Two years ago, I was sitting at a traffic light, minding my own business, when I discovered that finding first gear was suddenly more like stirring soup than swapping gears. Our shifter suffered from sudden slop syndrome (SSS). It was remarkable. One minute, the shifter was working perfectly. The next, it was completely loose. Fortunately, new plastic bushings proved to be a relatively easy fix (Excellence August, 2005).
Well, it happened again. This time, I was behind the wheel, pulling out of my favorite coffee shop when the steering wheel in my 911 suffered a bout of SSS. With one turn of the wheel, the steering went from a famously responsive rack to about as tight as tube socks on a rooster. The steering wheel was rattling around in the steering column. I drove the 911 home, suspecting the top steering column bearing had failed. Now I’d like to tell you I fixed it immediately, but truth be known I suffered with the flopping wheel for a month before finally breaking out the books and wrenches.
A quick look through my manuals supported a belief that the upper bearing had failed. Next, I looked in a Performance Products catalog and was pleased to discover the replacement bearing, Porsche part number 911.347.771.02, was available at an affordable price. Scanning the page, I focused on yet another part. It was dubbed a “quick fix” for the 911 bearing, and for a mere ten dollars! I went from pleased to overjoyed. First of all, I hadn’t known of anything that could be repaired on a Porsche 911 for ten dollars. Second, the term “quick fix” has been one I’d seldom apply to my own repair efforts on this fabulous automobile.
As it turns out, the bearing itself doesn’t fail in the column. Rather, it’s the plastic insert in the bearing that eventually gives up to years of use. Once again, it was our old friend plastic that had failed us. And, oddly enough, it was a piece of plastic from my wallet that would come to the rescue. The call was made, the parts ordered. I purchased both a bearing and a “quick fix” bushing so I would have parts on hand should it turn out to be a bad bearing. The total cost was less than $40, and simple hand tools would be the only tools required for the repair.
Hey, maybe this would be quick.
The process proved to be a simple one. First, I disconnected the battery before turning my attention to the steering wheel. The steering wheel was turned straight ahead for ease of reference later. The horn button on our repro 930S steering wheel snaps off by gently pulling it straight away from the steering wheel. Your steering wheel may be different, so consult a manual for your car. Next, the horn wire on the outer ring has to be disconnected before the three screws holding the horn ring onto the steering wheel can be removed. After reaching inside and unplugging the second horn wire, I was ready to remove the large nut holding the steering wheel in place on the splined steering shaft.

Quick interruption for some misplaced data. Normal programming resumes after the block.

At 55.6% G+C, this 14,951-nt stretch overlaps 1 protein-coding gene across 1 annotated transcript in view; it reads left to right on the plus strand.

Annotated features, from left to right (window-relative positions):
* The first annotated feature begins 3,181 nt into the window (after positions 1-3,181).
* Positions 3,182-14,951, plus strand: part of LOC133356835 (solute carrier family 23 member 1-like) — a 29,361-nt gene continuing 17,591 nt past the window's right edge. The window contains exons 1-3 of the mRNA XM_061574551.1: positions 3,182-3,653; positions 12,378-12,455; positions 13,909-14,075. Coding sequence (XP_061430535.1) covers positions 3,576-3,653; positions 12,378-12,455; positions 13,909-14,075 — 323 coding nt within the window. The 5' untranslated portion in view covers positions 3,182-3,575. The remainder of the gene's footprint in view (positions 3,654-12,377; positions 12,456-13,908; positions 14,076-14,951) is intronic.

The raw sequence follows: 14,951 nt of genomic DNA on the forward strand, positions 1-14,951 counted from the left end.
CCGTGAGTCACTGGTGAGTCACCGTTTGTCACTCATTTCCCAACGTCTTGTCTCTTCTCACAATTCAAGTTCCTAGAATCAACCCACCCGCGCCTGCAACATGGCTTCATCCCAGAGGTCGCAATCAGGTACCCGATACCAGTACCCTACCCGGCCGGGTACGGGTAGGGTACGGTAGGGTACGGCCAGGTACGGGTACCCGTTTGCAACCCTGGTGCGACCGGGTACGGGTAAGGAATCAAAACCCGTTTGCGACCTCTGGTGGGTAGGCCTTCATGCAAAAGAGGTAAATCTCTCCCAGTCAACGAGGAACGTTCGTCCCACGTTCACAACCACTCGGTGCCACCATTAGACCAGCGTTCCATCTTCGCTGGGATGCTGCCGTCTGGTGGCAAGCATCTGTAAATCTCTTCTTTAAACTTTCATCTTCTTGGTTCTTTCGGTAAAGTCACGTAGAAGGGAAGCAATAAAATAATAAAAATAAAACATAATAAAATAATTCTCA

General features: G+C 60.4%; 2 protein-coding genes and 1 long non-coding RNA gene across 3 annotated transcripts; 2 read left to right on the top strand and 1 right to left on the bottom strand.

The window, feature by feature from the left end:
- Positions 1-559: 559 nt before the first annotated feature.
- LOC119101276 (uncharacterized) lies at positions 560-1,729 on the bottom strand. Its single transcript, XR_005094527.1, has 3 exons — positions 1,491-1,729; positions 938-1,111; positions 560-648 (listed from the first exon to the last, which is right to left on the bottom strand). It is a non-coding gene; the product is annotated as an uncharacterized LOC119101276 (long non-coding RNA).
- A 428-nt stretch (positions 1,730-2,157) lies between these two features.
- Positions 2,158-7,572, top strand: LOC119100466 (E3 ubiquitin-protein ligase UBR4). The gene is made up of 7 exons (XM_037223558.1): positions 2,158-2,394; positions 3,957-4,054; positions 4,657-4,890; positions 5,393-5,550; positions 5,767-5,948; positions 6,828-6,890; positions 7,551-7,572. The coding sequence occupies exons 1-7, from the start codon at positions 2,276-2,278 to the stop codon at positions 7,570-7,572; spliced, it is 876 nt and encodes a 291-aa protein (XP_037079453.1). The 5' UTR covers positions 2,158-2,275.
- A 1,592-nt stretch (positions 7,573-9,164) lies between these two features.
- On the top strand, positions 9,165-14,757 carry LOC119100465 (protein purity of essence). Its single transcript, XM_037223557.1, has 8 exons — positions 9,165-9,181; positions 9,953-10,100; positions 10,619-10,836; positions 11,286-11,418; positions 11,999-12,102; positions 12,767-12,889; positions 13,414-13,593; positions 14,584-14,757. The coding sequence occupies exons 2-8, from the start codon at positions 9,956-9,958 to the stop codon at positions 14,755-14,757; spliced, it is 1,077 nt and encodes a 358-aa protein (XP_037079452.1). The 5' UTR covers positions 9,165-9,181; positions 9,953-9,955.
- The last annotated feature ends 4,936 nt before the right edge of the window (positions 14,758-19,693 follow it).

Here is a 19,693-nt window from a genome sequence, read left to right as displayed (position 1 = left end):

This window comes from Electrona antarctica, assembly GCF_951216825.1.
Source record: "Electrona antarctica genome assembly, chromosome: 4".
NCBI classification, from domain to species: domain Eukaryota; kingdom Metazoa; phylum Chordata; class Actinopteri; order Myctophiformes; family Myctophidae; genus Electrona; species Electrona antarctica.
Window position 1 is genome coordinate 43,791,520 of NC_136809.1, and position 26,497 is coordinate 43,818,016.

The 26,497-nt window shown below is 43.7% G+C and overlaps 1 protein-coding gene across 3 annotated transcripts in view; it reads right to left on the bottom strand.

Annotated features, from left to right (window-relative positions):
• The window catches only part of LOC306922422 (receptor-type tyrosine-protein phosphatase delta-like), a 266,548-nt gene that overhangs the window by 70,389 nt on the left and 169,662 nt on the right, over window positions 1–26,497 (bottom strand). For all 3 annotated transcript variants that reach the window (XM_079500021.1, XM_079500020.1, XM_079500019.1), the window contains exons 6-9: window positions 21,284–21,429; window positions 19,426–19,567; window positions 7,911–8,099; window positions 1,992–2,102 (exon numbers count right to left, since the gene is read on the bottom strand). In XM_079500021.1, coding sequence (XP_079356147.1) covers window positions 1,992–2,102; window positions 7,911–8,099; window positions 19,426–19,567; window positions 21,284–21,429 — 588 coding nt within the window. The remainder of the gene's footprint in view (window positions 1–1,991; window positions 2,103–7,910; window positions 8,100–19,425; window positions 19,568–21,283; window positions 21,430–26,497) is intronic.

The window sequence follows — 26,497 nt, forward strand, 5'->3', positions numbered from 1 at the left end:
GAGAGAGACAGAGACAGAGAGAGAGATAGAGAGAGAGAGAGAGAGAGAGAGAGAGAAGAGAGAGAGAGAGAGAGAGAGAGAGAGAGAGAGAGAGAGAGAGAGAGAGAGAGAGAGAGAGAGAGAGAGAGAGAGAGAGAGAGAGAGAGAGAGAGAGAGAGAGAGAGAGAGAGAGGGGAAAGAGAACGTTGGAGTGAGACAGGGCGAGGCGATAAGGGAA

A 21-mm deep socket is required for the job, and holding back on the steering wheel allows you to loosen the nut. You may need to enlist the help of a friend to hold the wheel, but resist the temptation to work against the steering wheel lock. With the nut and associated lock washer removed, it was time to take the steering wheel off. I marked the steering wheel and the top of the steering shaft first, however, to help me re-install the steering wheel in the proper position on its splined steering shaft later on.
With a bit of wiggling and pulling, the steering wheel came off. The first signs of the failed inner bearing ring were small bits of plastic lying in the steering column cover. One movement of the shaft up and down confirmed the original diagnosis — the plastic inner bearing sleeve had failed. The good news was I had the parts on hand to repair the problem.
After wiping the shaft clean, I carefully removed the C-clip from the steering shaft. I contemplated changing out the bearing, but closer examination showed I didn’t have a puller that would easily pull the bearing out of the column. I’m certain I could have gotten the bearing out, but the words “quick fix” were still ringing in my ears, so I picked up the repair bushing I bought from Performance Products.
After cleaning out the steering shaft one more time and applying a light coat of grease on the inside of the steel repair bearing, I grabbed a 21-mm deep socket and a hammer. Using the socket and hammer, I drove the repair sleeve down the shaft and into the old bearing. The deep socket hit the top of the steering shaft before the new bushing was fully seated, so I used a square piece of steel to tap the flanged end of the bushing in until it was fully seated.
Once the bushing was seated, I proceeded to install the steering wheel, carefully lining up my marks. The lock washer, nut, and horn ring went on next. Finally, the wires were connected and the horn button was aligned. Elapsed time: 43 minutes. How could this be? A repair completed on a Porsche in less than one hour and with a total cash outlay of less than $10? Unheard of.
The news gets even better — the steering was new-car tight and that famous Porsche feedback was once again streaming from the steering wheel. There was one minor glitch, though, and it seems to be a personal problem with this particular mechanic. Try though I might, it seems every time I take a steering wheel off and replace it, the wheel is never centered, this in spite of my latest efforts with a Sharpie. Of course, this was the case once again, so I spent an extra 20 minutes removing the steering wheel and indexing it exactly one spline to the left to perfectly center the wheel. And then I was done. Hey, that was quick and easy.